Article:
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Planning a family reunion this year isn't easy, as we all struggle to find safe ways to see loved ones. Our family has had to get creative with hosting outdoor grandparent visits.
When making plans to get together, it's important to listen to the experts -- in some areas, health officials are recommending families not gather at all. But if, and when, it's safe for you to meet, here are a few ideas for planning a safer, more thoughtful family reunion.
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Keep It Simple
This might not be the year for that giant reunion with dozens of family members. In addition to being safer, small gatherings have the advantage of more one-on-one time with each person. Is there something you've always wanted to do or a place you've always wanted to visit, but it wouldn't work with the whole crew? This might be the right time for that vacation idea!
Find Your Own Space
Many people may consider sharing indoor air a no-go when it comes to avoiding germs, and wearing masks 24/7 with your loved ones would be a bummer too, so look for separate accommodations when planning your reunion.
We recently met up with my parents at a lovely state park and booked neighboring cabins for our stay. We each had our own indoor space, and we headed outdoors to visit and chat while the kids made leaf piles nearby. A friend told me she met her extended family at the beach after finding two rental houses next door to each other; they met outside each day to play in the waves.
Renting an RV gives you the ultimate flexibility in family gatherings. If everyone else insists on staying at Aunt Petunia's and you hate to miss the fun, you can camp in the RV and join in on outdoor meals and activities. No RV but ready for adventure? Bring your tent!
A silver lining of this year is the encouragement to stay outdoors. Make a list of safe, socially distanced activities for the whole family to enjoy outside. We rented paddle boats on our state park vacation; with members of the same household sitting together, we easily kept that important six-foot distance between boats. A bonfire with s'mores and family stories allowed everyone to chat and connect with plenty of distance between chairs.
Some traditional activities can be reinvented to be more germ-free. My boys have developed a soccer game where each family team must stay on their side of the field, kicking the ball long distances instead of hustling for the ball together. The kids' grandparents gave each grandchild their own copy of popular board games so they could mirror the play and facilitate distance playing. Battleship is an easy game to play six feet apart, but we've also played Ticket to Ride while duplicating the board on two separate tables. (Bonus: this also works over FaceTime and Zoom!).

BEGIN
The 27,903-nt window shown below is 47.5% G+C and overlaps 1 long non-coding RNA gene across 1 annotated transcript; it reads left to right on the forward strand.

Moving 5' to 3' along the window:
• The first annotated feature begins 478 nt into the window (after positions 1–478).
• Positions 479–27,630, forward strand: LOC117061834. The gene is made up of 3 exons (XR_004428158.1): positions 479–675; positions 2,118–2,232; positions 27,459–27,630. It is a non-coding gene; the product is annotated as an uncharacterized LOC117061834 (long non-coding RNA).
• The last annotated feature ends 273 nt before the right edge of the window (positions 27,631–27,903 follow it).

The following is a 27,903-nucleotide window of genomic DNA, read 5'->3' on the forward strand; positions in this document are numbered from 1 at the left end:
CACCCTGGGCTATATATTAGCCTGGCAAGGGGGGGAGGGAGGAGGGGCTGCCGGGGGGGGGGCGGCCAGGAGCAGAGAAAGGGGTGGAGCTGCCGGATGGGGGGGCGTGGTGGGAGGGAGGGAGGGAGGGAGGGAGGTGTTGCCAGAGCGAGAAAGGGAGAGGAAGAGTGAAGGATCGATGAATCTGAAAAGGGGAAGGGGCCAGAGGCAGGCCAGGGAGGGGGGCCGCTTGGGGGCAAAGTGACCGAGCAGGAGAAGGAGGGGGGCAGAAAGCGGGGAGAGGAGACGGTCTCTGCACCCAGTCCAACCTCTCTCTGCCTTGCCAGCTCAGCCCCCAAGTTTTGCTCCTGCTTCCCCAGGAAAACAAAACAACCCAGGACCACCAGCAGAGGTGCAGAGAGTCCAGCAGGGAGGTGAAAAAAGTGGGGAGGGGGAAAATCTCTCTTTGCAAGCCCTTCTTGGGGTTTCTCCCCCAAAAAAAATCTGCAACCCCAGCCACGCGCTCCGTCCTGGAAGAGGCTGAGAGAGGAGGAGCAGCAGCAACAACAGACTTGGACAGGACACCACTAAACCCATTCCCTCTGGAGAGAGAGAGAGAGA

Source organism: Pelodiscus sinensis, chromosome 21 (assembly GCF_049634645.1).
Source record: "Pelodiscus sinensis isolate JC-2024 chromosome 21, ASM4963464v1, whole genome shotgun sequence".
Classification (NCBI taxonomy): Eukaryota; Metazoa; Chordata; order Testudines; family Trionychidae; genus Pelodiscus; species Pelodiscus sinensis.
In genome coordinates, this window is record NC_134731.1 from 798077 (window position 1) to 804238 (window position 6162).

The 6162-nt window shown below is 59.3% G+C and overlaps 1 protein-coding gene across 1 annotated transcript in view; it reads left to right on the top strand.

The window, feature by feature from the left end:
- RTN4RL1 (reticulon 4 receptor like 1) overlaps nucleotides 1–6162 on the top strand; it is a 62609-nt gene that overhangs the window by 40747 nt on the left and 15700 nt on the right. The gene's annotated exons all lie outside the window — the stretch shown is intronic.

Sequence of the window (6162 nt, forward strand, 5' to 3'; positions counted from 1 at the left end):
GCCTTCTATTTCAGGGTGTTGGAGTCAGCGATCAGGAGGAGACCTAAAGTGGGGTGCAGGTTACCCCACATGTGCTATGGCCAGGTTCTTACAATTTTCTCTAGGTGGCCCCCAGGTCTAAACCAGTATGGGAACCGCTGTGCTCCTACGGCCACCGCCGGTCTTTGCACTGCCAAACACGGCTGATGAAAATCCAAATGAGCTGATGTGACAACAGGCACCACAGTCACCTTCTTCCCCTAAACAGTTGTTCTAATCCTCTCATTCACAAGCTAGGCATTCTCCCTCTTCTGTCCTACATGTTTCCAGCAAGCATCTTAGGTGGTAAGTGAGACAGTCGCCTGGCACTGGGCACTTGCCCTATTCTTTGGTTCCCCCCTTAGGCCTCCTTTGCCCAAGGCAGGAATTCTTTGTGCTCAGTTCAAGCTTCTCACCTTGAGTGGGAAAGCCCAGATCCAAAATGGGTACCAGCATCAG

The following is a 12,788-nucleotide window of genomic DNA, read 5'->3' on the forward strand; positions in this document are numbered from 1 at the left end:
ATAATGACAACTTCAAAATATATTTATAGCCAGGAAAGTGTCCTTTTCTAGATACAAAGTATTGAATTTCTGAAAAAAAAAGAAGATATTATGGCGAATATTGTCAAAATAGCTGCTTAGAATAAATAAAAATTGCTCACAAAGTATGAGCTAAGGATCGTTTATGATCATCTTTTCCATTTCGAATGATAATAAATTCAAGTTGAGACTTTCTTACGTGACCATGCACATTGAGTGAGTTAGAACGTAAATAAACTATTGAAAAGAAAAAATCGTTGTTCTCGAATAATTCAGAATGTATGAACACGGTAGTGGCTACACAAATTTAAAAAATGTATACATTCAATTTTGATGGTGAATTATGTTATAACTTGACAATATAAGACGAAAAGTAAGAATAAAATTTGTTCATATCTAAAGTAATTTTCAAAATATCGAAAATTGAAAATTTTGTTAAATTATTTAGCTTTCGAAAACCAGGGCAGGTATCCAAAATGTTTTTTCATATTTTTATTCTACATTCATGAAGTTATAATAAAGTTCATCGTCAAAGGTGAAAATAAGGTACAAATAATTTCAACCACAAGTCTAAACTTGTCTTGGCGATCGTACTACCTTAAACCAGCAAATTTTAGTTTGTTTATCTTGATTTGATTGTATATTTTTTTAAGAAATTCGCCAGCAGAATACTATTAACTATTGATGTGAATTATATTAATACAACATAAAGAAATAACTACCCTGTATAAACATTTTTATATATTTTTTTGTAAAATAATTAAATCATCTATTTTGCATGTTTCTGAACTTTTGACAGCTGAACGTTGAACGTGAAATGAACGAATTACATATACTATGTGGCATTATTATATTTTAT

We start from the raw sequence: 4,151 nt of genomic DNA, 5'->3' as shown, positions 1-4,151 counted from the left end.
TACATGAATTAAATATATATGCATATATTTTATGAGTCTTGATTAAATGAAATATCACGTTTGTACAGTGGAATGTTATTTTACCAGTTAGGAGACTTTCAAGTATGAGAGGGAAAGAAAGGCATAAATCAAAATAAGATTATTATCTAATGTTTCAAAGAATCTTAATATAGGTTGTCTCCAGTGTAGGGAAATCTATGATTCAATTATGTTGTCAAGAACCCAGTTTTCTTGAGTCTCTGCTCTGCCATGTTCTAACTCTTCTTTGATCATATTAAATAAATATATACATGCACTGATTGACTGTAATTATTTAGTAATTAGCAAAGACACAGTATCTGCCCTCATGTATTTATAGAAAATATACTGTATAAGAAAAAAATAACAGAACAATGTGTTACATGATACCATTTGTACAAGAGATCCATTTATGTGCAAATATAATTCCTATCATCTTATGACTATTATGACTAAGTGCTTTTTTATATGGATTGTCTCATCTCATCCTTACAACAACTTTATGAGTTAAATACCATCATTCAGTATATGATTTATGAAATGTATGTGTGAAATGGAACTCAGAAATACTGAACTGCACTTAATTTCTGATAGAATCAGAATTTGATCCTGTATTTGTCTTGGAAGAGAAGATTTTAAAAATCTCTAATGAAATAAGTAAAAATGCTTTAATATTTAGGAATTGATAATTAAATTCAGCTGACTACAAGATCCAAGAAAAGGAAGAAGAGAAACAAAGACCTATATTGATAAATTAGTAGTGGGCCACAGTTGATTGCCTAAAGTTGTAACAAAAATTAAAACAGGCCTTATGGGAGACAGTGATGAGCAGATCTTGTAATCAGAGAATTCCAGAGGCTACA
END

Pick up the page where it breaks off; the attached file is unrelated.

Prepare for the Weather
Of course, the main issue with outdoor reunions is the unpredictability of weather. Whatever you plan, have options in case of rain. You don't want to drive seven hours and then never actually see family because you're stuck in separate houses all day. Before our state park trip, I researched vacation options to find cabins with screened-in porches. This ensured we could meet and visit even in the rain, with the screens providing plenty of ventilation. A large picnic pavilion is a great choice for distancing between bigger households.
Aside from the rain, cold is another threat to outdoor gatherings. But never fear -- you know those outdoor heaters restaurants use on their patios? They can bring warmth to your gathering as well! And don't forget the power of layers. As a southern girl, I never understood the appeal of long underwear until I spent hours wandering around German cities during winter.
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Figure Out Food
The food. For many of us, it's the best part of family reunions, but in the time of coronavirus, it's problematic. While current studies haven't shown COVID transmission through food, there's concern about gathering closely in a buffet line or having serving utensils touched by multiple family members.
The safer bets are to skip the meal and focus on visiting, or for each household to bring their own food. But if you simply must have some of Grandma's cake or Uncle Ron's barbeque, consider having just one person cut or dip individual servings and fill plates. If you're the one preparing or serving food, consider wearing a mask and gloves for extra caution and peace of mind.
When making plans to get together, it's important to listen to the experts. If, and when, it's safe for you to gather, try these ideas for planning a safer family reunion.
Make a Back-Up Plan
Despite our best efforts, sometimes things just don't work out. (Trust the girl who was quarantined at home two weeks before Thanksgiving. Lucky for me, our COVID tests were negative and our outdoor celebration went on as planned.) Keep a backup plan handy in case of the unexpected. If your reunion gets canceled or you find yourself stuck at home, try to eat together over Zoom, share recipes via email, or gather virtually in Minecraft or Animal Crossing (at least your kids will love it!).
While we know this year is different from all the others, our families will look to us for how we deal with the change. We can complain and gripe, or we can use it as an opportunity to find new ways to have fun. I know which I'll choose.
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